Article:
We’re excited to share our new resource to help parents protect their children’s privacy! Today’s schools are more connected than ever: most education records are stored digitally, and students and staff use apps and websites for daily instruction, homework, and administrative tasks. These apps, websites, and digital storage vendors collect a wide variety of data about students, including kids’ names, birth dates, internet browsing histories, grades, test scores, disabilities, disciplinary records, family income information, and more—often without parental consent or clear, adequate security protections.   We’ve heard from multiple parents who want to know: what are schools allowed to do with this...
Is your toddler sleeping with his iPad? Is your grade-schooler always playing with your phone? Is your middle-schooler staying inside to play Minecraft every day? Was your high school son up till 3am last night playing his video games? With no real limits and left to manage technology on their own, most children will overuse it. As our culture saturates our children with media, our job as parents is to skillfully guide them through the deluge of distractions. While we may try to convince ourselves that their media is educational, social, and healthy, deep down parents know instinctively that our children are getting too much screen time. It is never too late to get more facts about the ever-changing world of childhood screens and reset bad...
Times have changed. Life is more serious for today’s children: they have learned about the impact of humans on the earth, food allergies, and the need for sunscreen and antibacterial soap. Supervised far more closely than in years past, they have play dates rather than spontaneous pick-up games, are delivered by car to most destinations, and rarely play outside their own backyard. They are tightly scheduled with structured sports programs, daycare, music lessons, and academic tutoring to “keep up.” And the children of today are bombarded with TV and movie characters: on their clothing, their backpacks, their toys, and even birthday party themes. Today’s preschoolers are robbed of the freedom to make individual choices....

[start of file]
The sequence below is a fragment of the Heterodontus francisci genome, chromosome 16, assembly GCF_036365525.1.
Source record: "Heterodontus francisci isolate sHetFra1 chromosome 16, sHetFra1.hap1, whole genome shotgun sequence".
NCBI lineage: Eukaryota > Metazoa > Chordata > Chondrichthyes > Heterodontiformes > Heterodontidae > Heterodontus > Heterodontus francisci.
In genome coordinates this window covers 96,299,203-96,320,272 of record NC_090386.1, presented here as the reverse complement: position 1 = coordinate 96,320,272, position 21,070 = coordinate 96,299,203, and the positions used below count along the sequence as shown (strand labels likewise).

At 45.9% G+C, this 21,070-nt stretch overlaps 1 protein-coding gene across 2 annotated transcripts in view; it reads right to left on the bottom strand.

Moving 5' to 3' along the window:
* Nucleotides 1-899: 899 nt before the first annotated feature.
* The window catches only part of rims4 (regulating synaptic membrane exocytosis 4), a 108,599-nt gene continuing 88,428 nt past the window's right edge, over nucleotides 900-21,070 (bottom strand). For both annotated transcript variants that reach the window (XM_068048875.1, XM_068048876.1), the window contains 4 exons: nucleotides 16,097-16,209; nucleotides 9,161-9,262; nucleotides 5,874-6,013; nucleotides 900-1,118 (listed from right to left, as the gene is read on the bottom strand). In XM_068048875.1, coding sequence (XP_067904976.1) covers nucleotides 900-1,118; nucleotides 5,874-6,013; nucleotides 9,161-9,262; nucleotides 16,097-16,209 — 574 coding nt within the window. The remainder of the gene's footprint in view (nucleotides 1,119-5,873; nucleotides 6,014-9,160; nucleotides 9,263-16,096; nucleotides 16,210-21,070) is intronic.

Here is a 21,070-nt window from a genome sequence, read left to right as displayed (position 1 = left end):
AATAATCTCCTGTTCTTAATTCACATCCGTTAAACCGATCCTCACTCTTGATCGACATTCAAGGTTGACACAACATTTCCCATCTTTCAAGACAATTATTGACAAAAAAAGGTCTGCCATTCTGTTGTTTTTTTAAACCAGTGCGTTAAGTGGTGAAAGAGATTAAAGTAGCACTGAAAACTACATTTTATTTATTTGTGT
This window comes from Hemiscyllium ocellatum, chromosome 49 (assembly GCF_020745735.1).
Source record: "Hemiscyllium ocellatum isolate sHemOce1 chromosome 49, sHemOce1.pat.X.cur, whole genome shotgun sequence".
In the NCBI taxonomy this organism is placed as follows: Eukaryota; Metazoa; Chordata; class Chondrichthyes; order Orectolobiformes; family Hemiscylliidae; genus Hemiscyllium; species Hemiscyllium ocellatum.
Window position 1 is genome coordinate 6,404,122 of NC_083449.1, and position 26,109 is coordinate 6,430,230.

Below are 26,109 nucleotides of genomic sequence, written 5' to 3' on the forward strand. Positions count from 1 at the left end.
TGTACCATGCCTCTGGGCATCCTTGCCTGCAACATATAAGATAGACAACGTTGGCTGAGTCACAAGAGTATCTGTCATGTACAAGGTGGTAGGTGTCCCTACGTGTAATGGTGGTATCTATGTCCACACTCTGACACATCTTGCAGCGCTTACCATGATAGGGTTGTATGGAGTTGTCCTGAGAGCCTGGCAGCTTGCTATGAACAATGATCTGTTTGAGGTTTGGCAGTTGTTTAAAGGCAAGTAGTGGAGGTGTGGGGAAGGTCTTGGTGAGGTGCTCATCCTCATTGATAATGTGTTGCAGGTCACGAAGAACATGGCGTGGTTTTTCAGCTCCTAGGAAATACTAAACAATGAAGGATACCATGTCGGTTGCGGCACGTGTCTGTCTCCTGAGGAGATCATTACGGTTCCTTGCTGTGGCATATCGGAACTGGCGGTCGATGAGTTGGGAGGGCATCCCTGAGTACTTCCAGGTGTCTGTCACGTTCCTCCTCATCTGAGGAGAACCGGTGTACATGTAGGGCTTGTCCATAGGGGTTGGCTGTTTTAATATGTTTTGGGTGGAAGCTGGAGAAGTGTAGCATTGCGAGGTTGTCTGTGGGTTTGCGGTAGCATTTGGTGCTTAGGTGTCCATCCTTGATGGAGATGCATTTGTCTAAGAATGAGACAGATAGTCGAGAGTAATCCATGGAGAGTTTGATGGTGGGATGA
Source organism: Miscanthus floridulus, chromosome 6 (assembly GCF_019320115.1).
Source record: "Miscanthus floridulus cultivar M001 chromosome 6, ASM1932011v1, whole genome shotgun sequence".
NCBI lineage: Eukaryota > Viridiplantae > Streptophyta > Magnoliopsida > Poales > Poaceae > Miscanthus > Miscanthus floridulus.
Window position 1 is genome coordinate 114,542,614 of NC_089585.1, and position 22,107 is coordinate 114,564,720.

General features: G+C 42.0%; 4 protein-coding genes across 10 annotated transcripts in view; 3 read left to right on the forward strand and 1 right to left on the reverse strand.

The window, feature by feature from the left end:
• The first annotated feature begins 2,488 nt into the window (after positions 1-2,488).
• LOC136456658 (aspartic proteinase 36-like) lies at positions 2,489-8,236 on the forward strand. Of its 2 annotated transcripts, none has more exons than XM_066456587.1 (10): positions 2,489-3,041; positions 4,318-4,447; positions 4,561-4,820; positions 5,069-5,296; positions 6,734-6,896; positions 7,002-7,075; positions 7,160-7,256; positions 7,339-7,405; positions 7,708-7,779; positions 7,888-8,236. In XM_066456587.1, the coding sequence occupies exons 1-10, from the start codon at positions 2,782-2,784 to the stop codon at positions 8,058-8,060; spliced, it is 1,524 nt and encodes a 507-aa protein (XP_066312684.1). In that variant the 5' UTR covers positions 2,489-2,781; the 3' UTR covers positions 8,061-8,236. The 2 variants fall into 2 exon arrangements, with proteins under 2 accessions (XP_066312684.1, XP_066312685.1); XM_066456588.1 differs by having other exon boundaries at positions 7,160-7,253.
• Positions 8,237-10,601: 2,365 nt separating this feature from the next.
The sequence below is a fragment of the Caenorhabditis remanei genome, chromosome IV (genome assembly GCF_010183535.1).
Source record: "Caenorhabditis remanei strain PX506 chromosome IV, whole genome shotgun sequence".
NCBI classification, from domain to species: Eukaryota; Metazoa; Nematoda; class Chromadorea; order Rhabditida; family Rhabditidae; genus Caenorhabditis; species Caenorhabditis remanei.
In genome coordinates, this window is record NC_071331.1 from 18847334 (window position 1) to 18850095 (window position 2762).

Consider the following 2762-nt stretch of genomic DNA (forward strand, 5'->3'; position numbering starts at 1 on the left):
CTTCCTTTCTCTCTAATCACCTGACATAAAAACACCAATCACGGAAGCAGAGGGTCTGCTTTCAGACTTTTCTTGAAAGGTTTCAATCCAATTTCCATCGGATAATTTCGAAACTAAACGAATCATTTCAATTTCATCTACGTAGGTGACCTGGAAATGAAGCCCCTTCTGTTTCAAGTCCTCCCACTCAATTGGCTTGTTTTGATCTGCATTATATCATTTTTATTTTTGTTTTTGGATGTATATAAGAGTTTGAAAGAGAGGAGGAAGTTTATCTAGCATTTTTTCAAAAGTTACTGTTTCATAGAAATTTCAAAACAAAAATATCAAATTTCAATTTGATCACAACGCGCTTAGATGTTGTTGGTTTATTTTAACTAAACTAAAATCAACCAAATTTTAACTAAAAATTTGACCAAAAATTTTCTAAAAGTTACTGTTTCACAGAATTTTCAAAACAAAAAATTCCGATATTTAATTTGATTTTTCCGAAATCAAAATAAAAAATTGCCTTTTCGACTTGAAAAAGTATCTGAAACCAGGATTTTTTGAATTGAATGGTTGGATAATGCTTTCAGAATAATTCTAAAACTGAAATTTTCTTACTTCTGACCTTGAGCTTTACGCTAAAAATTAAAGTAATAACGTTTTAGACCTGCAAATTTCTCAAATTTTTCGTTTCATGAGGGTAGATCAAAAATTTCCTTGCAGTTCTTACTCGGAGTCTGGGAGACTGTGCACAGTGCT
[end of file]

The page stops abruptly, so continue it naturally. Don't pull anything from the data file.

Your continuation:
A group of students in the London borough of Hackney have created a wonderful short film which warns kids: when it comes to junk food marketing, don’t believe what you see.  The film’s title, Where the Lies Are, refers to the front of junk food and drink packages and the ads trying to get kids hooked on them. The eight children in the film, aged 9 to 14, learned to read the nutrition information on the back of the package to get the real scoop: that food and beverages targeted to kids are often high in salt, sugar, and fat, and that food manufacturers are relentless and tricky in their marketing. As the film says, when it comes to junk food marketing: “We are surrounded!”  In the film, students visit an ad agency and learn how marketers...
Have you ever gone to a restaurant with your family in hopes of enjoying warm conversation over a delicious meal, only to be thwarted by the large, distracting television screens in the dining room? As the parent coordinator for The Waldorf School of Atlanta’s Parent Initiative for Media-Lite Living, I have felt resigned to this situation at restaurants and cafes. Then one evening, while out with my family, I was delighted to discover that there were alternatives to screen-full dining. My family went out for dinner at a local restaurant. I noticed there were no screens inside the restaurant (and not even recorded music!) and asked to speak to the manager. The manager came out and pleasantly addressed me, perhaps looking a little nervous...